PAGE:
Flying into the wild

James O'Sullivan


A durable footbridge was required to connect the riverbanks of a mountain waterfall by a popular hiking route not accessible by road.


The lightweight bridge was pre-assembled using Outokumpu Forta duplex stainless steel and then flown-in by helicopter, with the end result blending in with its surroundings and needing only little maintenance.


Steel grade: Outokumpu Forta LDX 210

The popular 25 kilometer hiking track from Nystølen to Eldal weaves its way through picture-perfect terrain in western Norway. The centerpiece of this journey is the 79-foot-long Likholefossen bridge. Set against the backdrop of the Gaularfjellet Mountains, this stainless steel suspended thoroughfare deftly spans the edge of a thunderous waterfall.

According to the Tourist Routes Section of the Norwegian Public Roads Administration, here hikers can enjoy a close encounter with the power of Mother Nature, especially when the Gaula River beneath is running high: “For many people the bridge over the Likholefossen waterfall is a highlight, since it provides a feeling of being in the midst of the swirling cascade.”


Travelling light

The fact that the bridge is inaccessible by road means that it offers visitors an experience that is truly detached from the bustle of daily life. However, this lack of vehicle accessibility proved to be a significant challenge to overcome last decade when figuring out how to successfully connect the two sides of the riverbank.

The solution came by utilizing lightweight Outokumpu Forta duplex stainless steel. Forta LDX 2101 boasts a high yield strength, which in turn facilitates the creation of lighter weight constructions than in traditional bridge design. This created the possibility that the bridge could be pre-assembled and then flown-in by helicopter to the site. Which is exactly what was done.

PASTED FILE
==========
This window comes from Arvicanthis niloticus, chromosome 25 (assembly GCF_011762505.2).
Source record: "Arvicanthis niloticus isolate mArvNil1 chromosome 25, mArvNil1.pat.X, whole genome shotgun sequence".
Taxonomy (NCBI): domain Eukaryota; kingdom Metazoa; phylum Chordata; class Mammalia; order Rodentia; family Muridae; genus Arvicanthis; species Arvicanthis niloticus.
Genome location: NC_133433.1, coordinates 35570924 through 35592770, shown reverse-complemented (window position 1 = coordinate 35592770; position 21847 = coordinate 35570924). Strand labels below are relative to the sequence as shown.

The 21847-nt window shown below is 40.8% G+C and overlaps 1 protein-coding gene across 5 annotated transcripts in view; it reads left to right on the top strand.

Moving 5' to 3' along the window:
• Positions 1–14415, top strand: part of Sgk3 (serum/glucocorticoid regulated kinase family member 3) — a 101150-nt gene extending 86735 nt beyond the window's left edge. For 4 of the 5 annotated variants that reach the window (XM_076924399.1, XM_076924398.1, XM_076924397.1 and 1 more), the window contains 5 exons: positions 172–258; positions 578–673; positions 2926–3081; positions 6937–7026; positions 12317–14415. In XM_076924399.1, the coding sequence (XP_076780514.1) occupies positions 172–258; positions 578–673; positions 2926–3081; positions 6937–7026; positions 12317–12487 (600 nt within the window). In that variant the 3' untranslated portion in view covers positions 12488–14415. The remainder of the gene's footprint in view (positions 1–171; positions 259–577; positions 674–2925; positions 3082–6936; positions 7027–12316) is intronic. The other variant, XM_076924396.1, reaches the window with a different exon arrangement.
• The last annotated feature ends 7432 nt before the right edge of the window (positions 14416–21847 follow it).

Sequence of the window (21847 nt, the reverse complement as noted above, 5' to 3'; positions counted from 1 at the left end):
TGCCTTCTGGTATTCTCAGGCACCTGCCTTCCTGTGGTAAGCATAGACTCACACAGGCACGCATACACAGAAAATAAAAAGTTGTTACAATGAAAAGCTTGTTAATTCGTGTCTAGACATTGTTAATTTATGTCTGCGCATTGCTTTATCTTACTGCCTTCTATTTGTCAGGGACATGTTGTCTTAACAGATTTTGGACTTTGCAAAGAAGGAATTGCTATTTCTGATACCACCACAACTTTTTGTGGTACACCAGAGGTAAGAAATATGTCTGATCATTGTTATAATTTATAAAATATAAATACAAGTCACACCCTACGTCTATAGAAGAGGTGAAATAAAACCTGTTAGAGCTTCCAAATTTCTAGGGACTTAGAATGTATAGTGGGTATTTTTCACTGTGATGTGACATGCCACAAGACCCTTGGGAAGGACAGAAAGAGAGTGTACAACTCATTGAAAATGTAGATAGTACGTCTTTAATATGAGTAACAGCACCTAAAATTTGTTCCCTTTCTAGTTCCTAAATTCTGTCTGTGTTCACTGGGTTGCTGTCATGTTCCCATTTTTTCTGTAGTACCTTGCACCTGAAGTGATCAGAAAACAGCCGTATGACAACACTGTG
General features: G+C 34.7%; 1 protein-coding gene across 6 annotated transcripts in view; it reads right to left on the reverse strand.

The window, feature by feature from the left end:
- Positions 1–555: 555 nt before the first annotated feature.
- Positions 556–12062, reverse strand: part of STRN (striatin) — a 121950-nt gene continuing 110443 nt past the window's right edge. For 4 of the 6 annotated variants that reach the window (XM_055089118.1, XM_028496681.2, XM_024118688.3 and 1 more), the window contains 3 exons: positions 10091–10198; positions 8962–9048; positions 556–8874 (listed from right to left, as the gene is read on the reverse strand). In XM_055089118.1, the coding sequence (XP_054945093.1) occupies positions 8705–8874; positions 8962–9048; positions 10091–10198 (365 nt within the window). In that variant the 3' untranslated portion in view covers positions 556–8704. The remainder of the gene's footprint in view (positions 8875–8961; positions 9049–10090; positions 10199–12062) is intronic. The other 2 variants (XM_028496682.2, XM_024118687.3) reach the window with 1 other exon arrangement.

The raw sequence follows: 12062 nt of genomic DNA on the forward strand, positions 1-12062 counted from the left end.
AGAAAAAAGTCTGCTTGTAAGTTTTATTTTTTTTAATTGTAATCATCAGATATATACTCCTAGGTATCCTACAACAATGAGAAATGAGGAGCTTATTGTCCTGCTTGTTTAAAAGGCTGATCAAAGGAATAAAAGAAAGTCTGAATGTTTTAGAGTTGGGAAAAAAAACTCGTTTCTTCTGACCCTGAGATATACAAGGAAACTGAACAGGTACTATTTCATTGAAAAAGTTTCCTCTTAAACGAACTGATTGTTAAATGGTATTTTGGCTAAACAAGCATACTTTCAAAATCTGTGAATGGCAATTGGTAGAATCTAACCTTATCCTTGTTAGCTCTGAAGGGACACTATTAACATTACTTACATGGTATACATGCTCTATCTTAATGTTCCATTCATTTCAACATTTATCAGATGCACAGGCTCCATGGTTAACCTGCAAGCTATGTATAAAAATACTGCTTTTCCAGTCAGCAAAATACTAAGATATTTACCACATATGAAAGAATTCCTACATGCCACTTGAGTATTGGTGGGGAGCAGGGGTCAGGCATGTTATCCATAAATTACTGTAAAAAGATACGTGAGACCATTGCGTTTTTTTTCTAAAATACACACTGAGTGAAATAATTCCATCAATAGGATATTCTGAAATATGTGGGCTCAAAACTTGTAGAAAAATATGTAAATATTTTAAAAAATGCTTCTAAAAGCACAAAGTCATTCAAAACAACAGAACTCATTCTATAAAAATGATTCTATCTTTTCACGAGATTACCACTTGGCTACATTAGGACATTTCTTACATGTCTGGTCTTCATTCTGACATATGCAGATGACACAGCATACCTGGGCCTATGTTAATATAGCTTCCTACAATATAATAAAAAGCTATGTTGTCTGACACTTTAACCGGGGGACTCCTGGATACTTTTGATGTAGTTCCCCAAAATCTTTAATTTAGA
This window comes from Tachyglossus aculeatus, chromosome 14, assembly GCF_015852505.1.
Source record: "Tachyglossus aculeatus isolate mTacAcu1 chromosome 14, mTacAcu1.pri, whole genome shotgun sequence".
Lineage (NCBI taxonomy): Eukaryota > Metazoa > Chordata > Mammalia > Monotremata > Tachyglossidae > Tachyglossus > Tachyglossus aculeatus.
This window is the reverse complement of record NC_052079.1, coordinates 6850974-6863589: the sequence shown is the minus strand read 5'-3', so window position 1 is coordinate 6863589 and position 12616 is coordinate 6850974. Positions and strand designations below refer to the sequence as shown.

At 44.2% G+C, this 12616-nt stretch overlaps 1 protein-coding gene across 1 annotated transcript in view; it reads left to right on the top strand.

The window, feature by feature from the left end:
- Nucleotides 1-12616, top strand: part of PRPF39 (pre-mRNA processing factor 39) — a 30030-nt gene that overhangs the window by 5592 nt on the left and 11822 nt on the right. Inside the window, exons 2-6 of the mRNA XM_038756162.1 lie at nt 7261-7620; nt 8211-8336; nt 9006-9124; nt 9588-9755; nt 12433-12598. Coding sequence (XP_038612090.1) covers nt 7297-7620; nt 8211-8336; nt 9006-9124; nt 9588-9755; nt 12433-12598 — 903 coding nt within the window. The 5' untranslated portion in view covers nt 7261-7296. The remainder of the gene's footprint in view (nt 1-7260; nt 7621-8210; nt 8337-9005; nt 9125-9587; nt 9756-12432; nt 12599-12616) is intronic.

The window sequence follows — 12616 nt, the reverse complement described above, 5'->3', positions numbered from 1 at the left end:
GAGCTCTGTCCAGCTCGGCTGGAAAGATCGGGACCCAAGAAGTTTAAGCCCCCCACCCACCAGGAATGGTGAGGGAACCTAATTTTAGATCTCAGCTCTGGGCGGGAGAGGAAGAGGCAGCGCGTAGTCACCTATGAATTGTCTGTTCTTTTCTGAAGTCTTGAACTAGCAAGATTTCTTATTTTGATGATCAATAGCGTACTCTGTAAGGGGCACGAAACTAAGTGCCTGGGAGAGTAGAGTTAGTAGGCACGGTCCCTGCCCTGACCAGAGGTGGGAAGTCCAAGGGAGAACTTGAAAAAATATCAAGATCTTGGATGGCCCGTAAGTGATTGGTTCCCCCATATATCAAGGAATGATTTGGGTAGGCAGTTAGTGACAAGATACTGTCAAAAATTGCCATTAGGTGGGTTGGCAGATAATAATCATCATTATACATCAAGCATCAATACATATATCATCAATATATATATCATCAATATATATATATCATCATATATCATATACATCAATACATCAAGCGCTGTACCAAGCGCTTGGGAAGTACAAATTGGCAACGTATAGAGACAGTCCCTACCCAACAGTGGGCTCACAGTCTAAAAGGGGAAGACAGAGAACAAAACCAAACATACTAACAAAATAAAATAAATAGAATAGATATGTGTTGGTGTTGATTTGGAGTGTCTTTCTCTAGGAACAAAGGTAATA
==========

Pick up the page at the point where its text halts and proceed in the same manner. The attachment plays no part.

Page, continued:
Decades of durability

There was also another reason that Forta LDX 2101 stainless steel was selected for the project: durability. The relatively isolated location of the bridge, along with its constant exposure to the nature’s elements, meant that corrosion resistance was paramount.

Nowadays, over ten years later, the footbridge remains functional, pleasant on the eye and requires little maintenance. Importantly, it stands as a shining example of how stainless steel can also successfully interact with natural surrounds, far away from the urban environment it is commonly found in. The Likholefossen bridge has well and justly become an impressive feature of the landscape.

Recommended products and insights

How to build a bridge that saves a fortune

Our expert Andy Backhouse explains how the right grade of stainless steel can create a structure that resists corrosion and minimizes maintenance needs over a typical bridge lifetime.

Stainless steel for bridges

Bridge projects are in a class of their own – just like Outokumpu stainless steel. Marked by harsh environments, heavy lifetime usage and high aesthetic expectations, bridges demand special considerations upfront if they’re to go the distance.


The Forta range contains duplex and other high strength stainless steels that enable thinner structures and weight reduction (measured in Rp0.2 > 400 MPa. PRE 16 to 43).

Recommended reading

Case Pooley Bridge

Bridging to the future


New opportunities with modular bridges

Global megatrends article

Taking the sustainable path towards building bridges that endure and inspire


Materials in bridges: a designer’s perspective


Design standards and sustainability in structural engineering


Welding of stainless steel bridges


Sustainability is driving the adoption of duplex steel

Case Sodertalje bridge

Bridging the way to a more sustainable and economical future


The future belongs to sustainable bridges